This morning, my daughter impressed me with her powers of perception and interpretation.
While I drove through the dark to drop her off at the middle school for a 6 am bus departure, she noticed oncoming cars passing us.
“I bet all those cars are parents dropping off band members.”
She inferred that, at that hour on a Saturday, the most reasonable explanation for all those cars returning to our town on a remote road was that they were band kids. I think she was right.
Noticing is a familiar thing for her. I’ll give you another example.
It’s a tradition in our house to have donuts on Saturday mornings. Each week get up early and stop by Oxford Doughnut Shoppe and Dunkin’ Donuts to get everyones’ favorites. If you know Oxford Doughnut, you must show up early, or you won’t get the best donuts. I like chocolate iced donuts—especially the cake ones.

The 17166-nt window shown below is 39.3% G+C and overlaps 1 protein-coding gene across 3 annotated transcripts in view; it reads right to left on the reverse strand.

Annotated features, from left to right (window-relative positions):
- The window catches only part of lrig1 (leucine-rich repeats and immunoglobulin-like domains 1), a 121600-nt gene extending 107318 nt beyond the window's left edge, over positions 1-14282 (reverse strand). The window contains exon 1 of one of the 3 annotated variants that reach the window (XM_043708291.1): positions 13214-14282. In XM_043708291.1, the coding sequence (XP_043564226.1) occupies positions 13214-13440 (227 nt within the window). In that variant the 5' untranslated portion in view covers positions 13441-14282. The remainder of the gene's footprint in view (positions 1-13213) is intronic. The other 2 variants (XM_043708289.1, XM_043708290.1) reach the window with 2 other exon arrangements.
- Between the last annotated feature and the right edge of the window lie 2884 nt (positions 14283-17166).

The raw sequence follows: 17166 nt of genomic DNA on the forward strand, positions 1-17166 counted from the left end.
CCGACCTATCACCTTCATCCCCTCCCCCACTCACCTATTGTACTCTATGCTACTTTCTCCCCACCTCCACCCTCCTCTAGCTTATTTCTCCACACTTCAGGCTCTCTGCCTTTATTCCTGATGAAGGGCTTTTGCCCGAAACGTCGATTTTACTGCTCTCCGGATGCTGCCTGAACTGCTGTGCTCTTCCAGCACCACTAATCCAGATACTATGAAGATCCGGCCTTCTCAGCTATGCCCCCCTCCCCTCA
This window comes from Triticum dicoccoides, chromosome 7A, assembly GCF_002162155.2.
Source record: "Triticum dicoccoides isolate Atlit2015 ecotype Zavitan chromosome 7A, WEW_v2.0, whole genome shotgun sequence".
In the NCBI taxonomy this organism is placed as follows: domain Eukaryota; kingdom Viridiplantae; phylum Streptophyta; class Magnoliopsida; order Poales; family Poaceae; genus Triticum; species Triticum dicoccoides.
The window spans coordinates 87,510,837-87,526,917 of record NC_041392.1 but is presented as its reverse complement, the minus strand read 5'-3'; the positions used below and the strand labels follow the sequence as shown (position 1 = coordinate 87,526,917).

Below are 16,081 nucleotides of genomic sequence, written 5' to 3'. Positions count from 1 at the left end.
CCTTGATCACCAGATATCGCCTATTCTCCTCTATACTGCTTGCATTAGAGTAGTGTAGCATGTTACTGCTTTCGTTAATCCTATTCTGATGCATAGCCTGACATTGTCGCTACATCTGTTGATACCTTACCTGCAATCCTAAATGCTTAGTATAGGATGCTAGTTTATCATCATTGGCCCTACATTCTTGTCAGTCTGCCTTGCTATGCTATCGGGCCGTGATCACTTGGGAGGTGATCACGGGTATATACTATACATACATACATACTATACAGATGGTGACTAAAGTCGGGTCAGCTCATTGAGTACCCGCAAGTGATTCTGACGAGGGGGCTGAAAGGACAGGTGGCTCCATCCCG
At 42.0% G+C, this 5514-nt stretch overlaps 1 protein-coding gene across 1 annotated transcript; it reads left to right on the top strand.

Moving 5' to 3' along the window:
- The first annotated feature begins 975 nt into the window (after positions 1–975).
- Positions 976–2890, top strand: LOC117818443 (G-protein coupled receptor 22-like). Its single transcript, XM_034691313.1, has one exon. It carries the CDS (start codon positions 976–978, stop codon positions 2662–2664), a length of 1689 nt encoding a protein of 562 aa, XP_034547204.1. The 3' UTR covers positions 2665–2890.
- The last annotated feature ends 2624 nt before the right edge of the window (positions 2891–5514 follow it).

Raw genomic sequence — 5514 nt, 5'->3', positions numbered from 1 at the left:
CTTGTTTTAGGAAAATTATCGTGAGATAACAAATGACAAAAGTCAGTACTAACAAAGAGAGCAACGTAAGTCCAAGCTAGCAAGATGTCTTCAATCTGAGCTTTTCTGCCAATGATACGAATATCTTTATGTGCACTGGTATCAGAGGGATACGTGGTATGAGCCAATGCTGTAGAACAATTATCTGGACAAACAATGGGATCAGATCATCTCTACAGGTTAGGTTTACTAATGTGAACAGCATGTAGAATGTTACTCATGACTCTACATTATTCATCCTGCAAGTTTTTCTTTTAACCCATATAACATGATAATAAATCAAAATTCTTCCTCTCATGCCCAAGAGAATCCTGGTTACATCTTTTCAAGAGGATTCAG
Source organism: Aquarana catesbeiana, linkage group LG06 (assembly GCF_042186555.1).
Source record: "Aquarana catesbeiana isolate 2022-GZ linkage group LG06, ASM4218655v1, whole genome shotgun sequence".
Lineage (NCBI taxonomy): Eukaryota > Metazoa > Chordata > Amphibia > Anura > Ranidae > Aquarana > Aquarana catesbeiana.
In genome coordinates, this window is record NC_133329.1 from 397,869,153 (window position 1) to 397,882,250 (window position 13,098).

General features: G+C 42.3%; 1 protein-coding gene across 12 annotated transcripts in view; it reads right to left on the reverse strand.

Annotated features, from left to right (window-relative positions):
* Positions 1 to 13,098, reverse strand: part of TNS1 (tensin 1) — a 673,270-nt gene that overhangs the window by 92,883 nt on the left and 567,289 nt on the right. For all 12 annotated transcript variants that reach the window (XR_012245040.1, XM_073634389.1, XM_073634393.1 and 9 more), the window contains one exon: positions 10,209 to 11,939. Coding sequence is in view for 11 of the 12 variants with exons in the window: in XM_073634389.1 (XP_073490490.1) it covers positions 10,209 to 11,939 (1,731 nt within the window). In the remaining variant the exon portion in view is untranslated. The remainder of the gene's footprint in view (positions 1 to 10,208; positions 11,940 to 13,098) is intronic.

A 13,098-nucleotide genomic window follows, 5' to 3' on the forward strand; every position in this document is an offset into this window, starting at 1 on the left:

Though I am the first awake in our house, my daughter is always the second up. When she wakes, I am usually at my office desk working on something. The other day, she told me that she always checks for an empty plate on my desk when she walks by my office—to see if I got donuts that morning. My empty plate indicates that when she gets downstairs, a box of donuts will be waiting for her. Even at 14 years old, she’s perceptive and often accurately interprets the meaning behind what she observes.
I’ve learned that this skill is something of a superpower. People who notice small details and respond to these cues are considered thoughtful. In some way, that’s why I believe so much in design research—because design teams who perceive and act upon small details are more likely to create thoughtful products, services, and systems that are thoughtful.
That’s a world I want to live in—a thoughtful one.